The resupply, when it occurred, was in treacherous circumstances—some might even say it was a suicide mission. Flight Lieutenant Frank Reily insisted on flying to Delta Company’s relief, and would go on his own if necessary.
The enemy continued to attack in waves until the arrival of armoured personnel carriers around 1700. At the end of the battle, 18 Australians had been killed and 24 wounded.
On 21 August 1966, Smith recommended Military Crosses for Sabben and Kendall. He also sought Mentioned in Dispatches, or MIDs, for Buick, Moore, Akell and a range of others. Smith has long called for a Victoria Cross for Jack Kirby. The Australians were awarded the Vietnamese cross of gallantry in various forms by the Vietnamese government, only to have Canberra direct that foreign awards could not be accepted. Instead, they received tourist dolls, cigars and cigarette cases.
And so began Smith’s administrative battle—the fight for recognition of his soldiers. It is a fight with bureaucracy that has lasted almost 50 years. Smith was told he could not do anything about the lack of Australian battlefield honours, due to the Official Secrets Act, which lasts 30 years. But, after 30 years, he was told it was too long ago and there was nothing more to be done.
I assume that those involved in this decision had never before met Mr Harry Smith. He is the definition of tenacious. Words like ‘stubborn’, ‘obstinate’, ‘resolute’, ‘firm’, ‘persistent’, ‘dogged’, ‘determined’ and ‘steadfast’ are also pretty close to the mark.
Former Prime Minister John Howard and the coalition government convened a review in 2008, after agreeing that the 1998 EOWL review should have reconsidered the honours recommended in 1966. The 2008 review upgraded awards for three officers, including Harry Smith, but excluded two other officers and 10 men on the grounds that the original documentation from 1966 was absent. This is totally nonsensical, given that two of the officers’ awards were upgraded based on testimony taken as part of the 2008 review.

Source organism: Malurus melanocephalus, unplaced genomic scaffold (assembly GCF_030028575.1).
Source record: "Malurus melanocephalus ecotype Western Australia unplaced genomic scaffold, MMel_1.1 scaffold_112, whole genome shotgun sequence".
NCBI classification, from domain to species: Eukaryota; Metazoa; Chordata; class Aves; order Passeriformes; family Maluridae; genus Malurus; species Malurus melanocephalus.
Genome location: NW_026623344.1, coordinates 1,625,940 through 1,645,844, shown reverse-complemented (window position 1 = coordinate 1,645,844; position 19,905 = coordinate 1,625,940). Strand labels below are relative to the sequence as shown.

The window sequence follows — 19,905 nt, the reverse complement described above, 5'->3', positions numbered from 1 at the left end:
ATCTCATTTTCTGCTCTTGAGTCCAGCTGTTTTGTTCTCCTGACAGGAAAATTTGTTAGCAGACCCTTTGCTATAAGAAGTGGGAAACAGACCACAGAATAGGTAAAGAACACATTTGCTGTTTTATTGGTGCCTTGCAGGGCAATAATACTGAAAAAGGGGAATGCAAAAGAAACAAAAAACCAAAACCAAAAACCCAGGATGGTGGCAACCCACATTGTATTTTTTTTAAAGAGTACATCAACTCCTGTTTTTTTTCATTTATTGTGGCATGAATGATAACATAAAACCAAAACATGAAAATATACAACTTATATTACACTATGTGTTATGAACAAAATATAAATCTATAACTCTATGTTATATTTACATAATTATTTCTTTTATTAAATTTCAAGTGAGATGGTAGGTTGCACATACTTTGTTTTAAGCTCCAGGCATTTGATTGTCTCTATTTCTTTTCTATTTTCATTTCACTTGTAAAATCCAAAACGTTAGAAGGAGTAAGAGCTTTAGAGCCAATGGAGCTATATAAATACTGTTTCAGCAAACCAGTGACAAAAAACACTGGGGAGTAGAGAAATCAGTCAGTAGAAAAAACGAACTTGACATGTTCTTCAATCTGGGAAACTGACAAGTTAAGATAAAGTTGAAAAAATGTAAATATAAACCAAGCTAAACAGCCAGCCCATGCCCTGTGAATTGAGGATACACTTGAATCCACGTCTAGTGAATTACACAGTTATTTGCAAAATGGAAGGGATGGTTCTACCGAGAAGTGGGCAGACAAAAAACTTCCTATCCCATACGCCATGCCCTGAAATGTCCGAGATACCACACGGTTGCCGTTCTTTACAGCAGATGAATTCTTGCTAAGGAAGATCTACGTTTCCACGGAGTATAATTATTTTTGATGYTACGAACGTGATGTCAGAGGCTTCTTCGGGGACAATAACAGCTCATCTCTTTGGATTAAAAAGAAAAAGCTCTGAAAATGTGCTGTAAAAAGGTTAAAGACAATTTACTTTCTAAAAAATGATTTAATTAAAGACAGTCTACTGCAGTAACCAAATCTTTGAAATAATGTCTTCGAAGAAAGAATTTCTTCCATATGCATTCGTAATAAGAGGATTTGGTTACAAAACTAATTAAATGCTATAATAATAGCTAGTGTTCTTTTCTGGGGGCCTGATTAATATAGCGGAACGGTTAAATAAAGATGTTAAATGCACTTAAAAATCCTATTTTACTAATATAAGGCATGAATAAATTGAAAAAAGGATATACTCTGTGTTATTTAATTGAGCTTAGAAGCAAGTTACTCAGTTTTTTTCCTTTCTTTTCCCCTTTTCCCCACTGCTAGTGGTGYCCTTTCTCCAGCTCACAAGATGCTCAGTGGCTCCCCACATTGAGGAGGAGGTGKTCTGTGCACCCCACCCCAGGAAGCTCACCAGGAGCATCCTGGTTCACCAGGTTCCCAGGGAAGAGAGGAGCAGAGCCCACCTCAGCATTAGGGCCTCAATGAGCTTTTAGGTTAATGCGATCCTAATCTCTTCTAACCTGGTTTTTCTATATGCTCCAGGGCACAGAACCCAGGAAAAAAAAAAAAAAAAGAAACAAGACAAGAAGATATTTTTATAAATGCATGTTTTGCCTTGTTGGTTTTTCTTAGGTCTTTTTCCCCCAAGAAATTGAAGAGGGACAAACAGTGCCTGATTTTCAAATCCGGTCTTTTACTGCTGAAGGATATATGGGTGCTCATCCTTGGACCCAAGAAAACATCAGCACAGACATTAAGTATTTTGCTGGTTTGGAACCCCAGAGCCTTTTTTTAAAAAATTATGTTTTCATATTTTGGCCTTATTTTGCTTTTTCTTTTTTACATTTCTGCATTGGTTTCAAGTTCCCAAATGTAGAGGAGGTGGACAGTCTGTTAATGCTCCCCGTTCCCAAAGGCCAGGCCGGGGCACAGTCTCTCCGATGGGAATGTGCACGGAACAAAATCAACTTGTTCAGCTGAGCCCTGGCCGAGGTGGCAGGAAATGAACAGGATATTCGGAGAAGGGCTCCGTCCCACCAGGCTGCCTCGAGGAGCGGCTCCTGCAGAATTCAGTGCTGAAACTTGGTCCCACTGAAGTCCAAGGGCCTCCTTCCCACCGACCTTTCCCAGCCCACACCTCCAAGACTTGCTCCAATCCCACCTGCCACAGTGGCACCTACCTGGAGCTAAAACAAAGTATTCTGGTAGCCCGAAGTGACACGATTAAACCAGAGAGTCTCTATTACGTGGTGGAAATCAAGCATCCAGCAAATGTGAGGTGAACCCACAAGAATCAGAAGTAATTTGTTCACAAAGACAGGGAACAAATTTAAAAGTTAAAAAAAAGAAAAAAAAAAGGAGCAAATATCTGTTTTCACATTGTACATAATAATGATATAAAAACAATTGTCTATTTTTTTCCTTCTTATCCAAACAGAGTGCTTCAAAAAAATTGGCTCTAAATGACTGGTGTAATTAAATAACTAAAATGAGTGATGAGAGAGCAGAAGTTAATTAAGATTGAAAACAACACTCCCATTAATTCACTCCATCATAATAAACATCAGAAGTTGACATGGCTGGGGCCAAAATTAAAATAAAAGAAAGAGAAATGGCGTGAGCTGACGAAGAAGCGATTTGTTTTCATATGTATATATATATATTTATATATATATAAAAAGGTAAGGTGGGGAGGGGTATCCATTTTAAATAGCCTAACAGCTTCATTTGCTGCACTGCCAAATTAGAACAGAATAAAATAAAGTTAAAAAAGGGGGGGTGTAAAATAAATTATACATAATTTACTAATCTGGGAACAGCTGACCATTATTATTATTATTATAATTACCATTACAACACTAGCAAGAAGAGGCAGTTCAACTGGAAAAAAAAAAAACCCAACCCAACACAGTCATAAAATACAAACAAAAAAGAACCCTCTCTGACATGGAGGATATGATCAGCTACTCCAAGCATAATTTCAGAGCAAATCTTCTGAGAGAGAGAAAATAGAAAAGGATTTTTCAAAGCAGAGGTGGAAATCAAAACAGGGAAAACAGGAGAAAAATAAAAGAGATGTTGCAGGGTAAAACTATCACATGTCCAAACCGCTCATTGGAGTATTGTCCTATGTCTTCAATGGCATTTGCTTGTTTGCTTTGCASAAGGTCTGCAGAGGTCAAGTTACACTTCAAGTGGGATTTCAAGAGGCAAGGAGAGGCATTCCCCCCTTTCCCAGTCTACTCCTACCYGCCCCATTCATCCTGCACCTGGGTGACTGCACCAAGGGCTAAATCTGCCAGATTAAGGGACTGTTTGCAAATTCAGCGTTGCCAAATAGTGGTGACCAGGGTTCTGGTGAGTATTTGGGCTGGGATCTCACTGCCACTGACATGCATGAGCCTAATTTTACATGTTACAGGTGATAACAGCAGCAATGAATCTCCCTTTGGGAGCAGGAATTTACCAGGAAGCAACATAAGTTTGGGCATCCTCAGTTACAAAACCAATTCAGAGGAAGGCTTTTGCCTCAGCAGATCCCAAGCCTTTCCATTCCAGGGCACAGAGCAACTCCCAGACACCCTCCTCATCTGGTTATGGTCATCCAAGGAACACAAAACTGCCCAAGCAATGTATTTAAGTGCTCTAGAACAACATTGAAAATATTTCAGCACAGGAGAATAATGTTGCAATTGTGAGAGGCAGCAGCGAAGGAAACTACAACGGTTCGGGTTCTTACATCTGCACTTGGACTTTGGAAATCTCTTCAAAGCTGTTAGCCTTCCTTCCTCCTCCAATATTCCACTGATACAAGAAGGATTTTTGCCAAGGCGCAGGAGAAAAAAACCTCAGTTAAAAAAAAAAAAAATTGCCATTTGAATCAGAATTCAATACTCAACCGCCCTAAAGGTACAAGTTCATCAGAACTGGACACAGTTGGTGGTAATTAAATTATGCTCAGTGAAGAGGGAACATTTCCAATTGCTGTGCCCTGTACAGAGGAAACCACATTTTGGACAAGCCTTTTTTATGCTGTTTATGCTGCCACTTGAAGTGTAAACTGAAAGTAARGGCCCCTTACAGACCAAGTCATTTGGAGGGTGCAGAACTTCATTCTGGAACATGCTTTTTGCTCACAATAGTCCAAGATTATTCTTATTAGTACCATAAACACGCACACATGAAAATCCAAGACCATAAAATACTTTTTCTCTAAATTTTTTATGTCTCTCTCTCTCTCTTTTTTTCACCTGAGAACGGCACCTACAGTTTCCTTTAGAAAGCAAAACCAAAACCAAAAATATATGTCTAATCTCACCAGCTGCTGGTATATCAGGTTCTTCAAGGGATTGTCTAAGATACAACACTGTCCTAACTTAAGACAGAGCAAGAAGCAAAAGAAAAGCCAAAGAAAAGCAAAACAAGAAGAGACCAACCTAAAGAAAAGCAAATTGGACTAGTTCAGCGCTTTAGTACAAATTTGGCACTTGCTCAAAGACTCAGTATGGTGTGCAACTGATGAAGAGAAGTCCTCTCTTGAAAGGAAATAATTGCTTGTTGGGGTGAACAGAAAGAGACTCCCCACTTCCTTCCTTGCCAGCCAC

Given these inconsistencies, a further review was undertaken in 2009 under the Labor government, only to determine that testimony on oath was unacceptable, saying: ‘Their memories may have been dimmed by the passage of time.’ Thus the panel could not accept verbal testimony, as it might impinge on the integrity of the honours system.
Well, I can assure you that their memory has not dimmed over time. In fact, it may well be clearer. Their nightmares have not gone away. Their injuries still ache. And the damage is still done. Justice, recognition and acknowledgement are yet to be delivered. For the men of Delta Company who fought in the Battle of Long Tan, it seems like it was only yesterday.
There is no need for more inquires, reviews or investigations. Enough of administrative delays and excuses! Fifty years is ample time to do what is right. We are the government of the day, and, in my opinion, an injustice has been done that must be addressed.
During one conversation, Harry Smith said something to me that I have never forgotten, and it is this: ‘No-one has to tell me what did or didn’t happen at Long Tan. I haven’t forgotten. I was there.’